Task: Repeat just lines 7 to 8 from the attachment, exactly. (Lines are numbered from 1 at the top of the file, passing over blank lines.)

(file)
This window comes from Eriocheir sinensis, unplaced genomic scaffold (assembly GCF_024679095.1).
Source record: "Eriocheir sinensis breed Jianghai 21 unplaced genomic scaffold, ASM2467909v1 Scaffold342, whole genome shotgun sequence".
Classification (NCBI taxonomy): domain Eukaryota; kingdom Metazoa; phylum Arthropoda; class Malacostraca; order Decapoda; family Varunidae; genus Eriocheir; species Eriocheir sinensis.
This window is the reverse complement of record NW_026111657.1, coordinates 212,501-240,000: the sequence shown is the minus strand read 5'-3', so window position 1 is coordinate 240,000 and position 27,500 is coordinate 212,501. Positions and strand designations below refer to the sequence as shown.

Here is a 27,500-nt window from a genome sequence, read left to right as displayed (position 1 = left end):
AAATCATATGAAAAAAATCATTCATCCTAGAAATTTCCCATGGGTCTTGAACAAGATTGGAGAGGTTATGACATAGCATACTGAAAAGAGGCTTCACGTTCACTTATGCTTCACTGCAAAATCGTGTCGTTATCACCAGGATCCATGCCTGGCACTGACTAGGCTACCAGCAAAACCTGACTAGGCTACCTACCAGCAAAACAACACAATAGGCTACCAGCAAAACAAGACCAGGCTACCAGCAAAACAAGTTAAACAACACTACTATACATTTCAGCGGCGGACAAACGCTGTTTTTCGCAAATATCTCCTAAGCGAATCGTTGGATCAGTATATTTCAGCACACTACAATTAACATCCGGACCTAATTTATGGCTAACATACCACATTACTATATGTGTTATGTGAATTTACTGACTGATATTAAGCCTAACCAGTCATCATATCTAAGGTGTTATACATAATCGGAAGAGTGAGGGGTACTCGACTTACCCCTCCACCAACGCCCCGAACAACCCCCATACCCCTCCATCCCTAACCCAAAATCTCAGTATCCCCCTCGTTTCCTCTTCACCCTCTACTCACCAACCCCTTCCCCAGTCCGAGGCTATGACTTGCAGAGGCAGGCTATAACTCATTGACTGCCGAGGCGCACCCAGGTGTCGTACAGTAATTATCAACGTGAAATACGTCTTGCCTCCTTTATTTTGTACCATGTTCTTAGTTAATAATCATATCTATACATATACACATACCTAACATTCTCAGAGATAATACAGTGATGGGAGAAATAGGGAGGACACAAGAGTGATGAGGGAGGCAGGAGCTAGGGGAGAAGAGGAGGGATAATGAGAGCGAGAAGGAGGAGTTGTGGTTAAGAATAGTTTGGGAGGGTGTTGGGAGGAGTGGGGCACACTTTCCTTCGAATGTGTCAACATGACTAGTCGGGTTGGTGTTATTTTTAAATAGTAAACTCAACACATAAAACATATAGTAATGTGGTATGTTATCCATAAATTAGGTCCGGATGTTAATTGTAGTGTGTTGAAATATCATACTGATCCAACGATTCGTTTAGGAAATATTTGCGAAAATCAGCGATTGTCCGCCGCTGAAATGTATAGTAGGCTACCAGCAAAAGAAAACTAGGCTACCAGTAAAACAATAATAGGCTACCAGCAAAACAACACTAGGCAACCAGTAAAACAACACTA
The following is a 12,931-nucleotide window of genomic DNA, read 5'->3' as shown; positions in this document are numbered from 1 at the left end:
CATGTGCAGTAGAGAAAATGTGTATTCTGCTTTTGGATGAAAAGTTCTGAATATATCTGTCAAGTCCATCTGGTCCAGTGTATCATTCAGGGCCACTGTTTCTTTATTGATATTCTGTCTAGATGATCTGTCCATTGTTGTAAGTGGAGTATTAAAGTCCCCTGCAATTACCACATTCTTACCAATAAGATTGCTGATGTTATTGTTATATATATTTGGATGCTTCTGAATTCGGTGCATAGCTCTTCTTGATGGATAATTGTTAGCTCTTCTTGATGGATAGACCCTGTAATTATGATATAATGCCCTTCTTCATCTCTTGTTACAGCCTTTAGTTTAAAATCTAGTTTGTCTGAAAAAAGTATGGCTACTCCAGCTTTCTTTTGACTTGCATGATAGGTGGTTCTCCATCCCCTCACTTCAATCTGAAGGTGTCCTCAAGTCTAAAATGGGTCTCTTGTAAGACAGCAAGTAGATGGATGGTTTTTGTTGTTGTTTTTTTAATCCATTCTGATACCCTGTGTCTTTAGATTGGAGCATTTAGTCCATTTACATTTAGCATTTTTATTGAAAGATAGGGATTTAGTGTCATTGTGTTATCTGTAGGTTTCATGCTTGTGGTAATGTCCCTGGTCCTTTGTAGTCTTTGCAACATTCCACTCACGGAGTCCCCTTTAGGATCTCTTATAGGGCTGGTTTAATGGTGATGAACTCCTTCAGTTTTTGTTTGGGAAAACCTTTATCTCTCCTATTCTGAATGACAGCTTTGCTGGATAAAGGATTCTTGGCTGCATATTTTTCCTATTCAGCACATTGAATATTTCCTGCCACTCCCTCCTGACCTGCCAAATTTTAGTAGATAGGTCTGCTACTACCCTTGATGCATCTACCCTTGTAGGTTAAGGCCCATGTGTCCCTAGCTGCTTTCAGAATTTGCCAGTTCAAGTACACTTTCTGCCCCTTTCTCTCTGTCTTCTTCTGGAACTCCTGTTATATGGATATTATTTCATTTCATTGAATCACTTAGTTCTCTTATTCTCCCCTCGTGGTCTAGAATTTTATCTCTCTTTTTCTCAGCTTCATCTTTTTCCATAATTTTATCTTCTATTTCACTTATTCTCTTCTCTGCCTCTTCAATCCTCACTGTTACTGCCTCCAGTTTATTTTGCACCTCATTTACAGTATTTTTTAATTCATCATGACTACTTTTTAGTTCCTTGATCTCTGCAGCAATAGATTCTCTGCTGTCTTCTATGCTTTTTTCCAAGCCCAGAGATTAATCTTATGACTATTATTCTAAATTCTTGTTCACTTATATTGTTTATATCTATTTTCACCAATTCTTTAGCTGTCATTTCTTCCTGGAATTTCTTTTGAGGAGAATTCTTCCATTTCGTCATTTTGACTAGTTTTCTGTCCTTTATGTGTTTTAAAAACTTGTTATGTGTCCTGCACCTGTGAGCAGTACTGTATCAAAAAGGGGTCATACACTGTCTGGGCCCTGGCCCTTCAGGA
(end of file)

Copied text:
The following is a 12,931-nucleotide window of genomic DNA, read 5'->3' as shown; positions in this document are numbered from 1 at the left end:
CATGTGCAGTAGAGAAAATGTGTATTCTGCTTTTGGATGAAAAGTTCTGAATATATCTGTCAAGTCCATCTGGTCCAGTGTATCATTCAGGGCCACTGTTTCTTTATTGATATTCTGTCTAGATGATCTGTCCATTGTTGTAAGTGGAGTATTAAAGTCCCCTGCAATTACCACATTCTTACCAATAAGATTGCTGATGTTATTGTTATATATATTTGGATGCTTCTGAATTCGGTGCATAGCTCTTCTTGATGGATAATTGTTAGCTCTTCTTGATGGATAGACCCTGTAATTATGATATAATGCCCTTCTTCATCTCTTGTTACAGCCTTTAGTTTAAAATCTAGTTTGTCTGAAAAAAGTATGGCTACTCCAGCTTTCTTTTGACTTGCATGATAGGTGGTTCTCCATCCCCTCACTTCAATCTGAAGGTGTCCTCAAGTCTAAAATGGGTCTCTTGTAAGACAGCAAGTAGATGGATGGTTTTTGTTGTTGTTTTTTTAATCCATTCTGATACCCTGTGTCTTTAGATTGGAGCATTTAGTCCATTTACATTTAGCATTTTTATTGAAAGATAGGGATTTAGTGTCATTGTGTTATCTGTAGGTTTCATGCTTGTGGTAATGTCCCTGGTCCTTTGTAGTCTTTGCAACATTCCACTCACGGAGTCCCCTTTAGGATCTCTTATAGGGCTGGTTTAATGGTGATGAACTCCTTCAGTTTTTGTTTGGGAAAACCTTTATCTCTCCTATTCTGAATGACAGCTTTGCTGGATAAAGGATTCTTGGCTGCATATTTTTCCTATTCAGCACATTGAATATTTCCTGCCACTCCCTCCTGACCTGCCAAATTTTAGTAGATAGGTCTGCTACTACCCTTGATGCATCTACCCTTGTAGGTTAAGGCCCATGTGTCCCTAGCTGCTTTCAGAATTTGCCAGTTCAAGTACACTTTCTGCCCCTTTCTCTCTGTCTTCTTCTGGAACTCCTGTTATATGGATATTATTTCATTTCATTGAATCACTTAGTTCTCTTATTCTCCCCTCGTGGTCTAGAATTTTATCTCTCTTTTTCTCAGCTTCATCTTTTTCCATAATTTTATCTTCTATTTCACTTATTCTCTTCTCTGCCTCTTCAATCCTCACTGTTACTGCCTCCAGTTTATTTTGCACCTCATTTACAGTATTTTTTAATTCATCATGACTACTTTTTAGTTCCTTGATCTCTGCAGCAATAGATTCTCTGCTGTCTTCTATGCTTTTTTCCAAGCCCAGAGATTAATCTTATGACTATTATTCTAAATTCTTGTTCACTTATATTGTTTATATCTATTTTCACCAATTCTTTAGCTGTCATTTCTTCCTGGAATTTCTTTTGAGGAGAATTCTTCCATTTCGTCATTTTGACTAGTTTTCTGTCCTTTATGTGTTTTAAAAACTTGTTATGTGTCCTGCACCTGTGAGCAGTACTGTATCAAAAAGGGGTCATACACTGTCTGGGCCCTGGCCCTTCAGGA